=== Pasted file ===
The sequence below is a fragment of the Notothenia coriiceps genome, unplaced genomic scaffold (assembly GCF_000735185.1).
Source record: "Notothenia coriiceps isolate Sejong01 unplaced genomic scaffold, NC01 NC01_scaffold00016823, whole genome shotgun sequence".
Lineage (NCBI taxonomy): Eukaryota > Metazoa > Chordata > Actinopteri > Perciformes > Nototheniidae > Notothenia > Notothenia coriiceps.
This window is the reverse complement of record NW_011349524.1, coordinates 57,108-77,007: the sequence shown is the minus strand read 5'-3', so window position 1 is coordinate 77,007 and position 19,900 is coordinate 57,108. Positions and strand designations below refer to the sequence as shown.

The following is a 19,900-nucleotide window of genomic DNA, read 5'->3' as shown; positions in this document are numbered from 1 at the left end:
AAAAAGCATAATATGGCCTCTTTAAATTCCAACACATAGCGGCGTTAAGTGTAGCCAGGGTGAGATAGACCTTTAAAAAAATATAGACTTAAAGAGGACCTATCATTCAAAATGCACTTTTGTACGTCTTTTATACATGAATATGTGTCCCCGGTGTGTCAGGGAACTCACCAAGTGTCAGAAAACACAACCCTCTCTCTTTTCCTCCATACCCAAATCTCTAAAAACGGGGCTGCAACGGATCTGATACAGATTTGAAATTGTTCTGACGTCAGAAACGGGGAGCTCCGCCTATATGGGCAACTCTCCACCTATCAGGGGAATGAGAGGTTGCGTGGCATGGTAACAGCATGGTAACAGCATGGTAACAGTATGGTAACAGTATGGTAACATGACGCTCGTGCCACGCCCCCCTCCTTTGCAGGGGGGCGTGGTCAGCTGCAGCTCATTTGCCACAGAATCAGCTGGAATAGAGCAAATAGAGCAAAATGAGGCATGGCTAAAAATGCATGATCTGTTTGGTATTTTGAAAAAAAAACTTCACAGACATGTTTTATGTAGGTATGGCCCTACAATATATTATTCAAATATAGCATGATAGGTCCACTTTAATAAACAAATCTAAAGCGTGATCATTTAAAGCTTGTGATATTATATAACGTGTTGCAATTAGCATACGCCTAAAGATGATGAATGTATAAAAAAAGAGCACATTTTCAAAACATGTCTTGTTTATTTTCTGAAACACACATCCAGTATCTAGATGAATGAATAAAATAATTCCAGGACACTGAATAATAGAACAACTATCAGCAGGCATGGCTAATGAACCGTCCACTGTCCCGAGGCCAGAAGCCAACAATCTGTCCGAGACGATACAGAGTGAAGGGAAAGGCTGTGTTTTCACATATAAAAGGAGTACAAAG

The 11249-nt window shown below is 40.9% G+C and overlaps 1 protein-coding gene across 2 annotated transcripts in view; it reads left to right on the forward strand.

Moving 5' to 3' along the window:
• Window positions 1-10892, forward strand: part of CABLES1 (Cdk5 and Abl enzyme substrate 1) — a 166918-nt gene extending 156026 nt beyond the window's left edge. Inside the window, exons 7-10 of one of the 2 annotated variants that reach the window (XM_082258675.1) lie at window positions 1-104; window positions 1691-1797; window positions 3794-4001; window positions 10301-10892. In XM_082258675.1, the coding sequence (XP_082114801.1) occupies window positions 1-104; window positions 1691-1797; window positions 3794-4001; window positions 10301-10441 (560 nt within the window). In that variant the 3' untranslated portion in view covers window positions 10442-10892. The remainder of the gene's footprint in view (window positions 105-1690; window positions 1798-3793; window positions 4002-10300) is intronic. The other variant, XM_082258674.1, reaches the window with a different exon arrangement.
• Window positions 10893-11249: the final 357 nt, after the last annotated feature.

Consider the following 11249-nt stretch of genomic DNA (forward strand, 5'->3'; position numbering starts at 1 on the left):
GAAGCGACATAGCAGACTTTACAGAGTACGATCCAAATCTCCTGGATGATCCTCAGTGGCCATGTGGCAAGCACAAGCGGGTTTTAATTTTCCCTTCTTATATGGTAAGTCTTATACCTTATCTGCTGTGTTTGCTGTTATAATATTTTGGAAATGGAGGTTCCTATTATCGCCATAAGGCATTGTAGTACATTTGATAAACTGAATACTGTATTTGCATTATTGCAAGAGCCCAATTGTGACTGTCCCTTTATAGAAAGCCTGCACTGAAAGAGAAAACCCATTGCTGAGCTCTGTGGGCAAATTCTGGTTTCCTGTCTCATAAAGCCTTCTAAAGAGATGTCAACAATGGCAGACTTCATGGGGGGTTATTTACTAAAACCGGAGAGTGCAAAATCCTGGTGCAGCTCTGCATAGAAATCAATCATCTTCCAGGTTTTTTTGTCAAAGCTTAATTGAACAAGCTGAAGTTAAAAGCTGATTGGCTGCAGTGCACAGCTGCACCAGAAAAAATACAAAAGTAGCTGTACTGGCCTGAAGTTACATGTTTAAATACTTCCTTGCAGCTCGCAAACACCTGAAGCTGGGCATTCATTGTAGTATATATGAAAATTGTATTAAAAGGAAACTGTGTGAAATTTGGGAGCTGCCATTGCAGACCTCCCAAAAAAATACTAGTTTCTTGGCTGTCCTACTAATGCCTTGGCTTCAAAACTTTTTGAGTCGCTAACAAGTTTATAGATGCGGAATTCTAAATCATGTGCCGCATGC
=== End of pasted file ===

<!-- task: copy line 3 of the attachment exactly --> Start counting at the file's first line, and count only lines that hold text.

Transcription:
Lineage (NCBI taxonomy): Eukaryota > Metazoa > Chordata > Actinopteri > Perciformes > Nototheniidae > Notothenia > Notothenia coriiceps.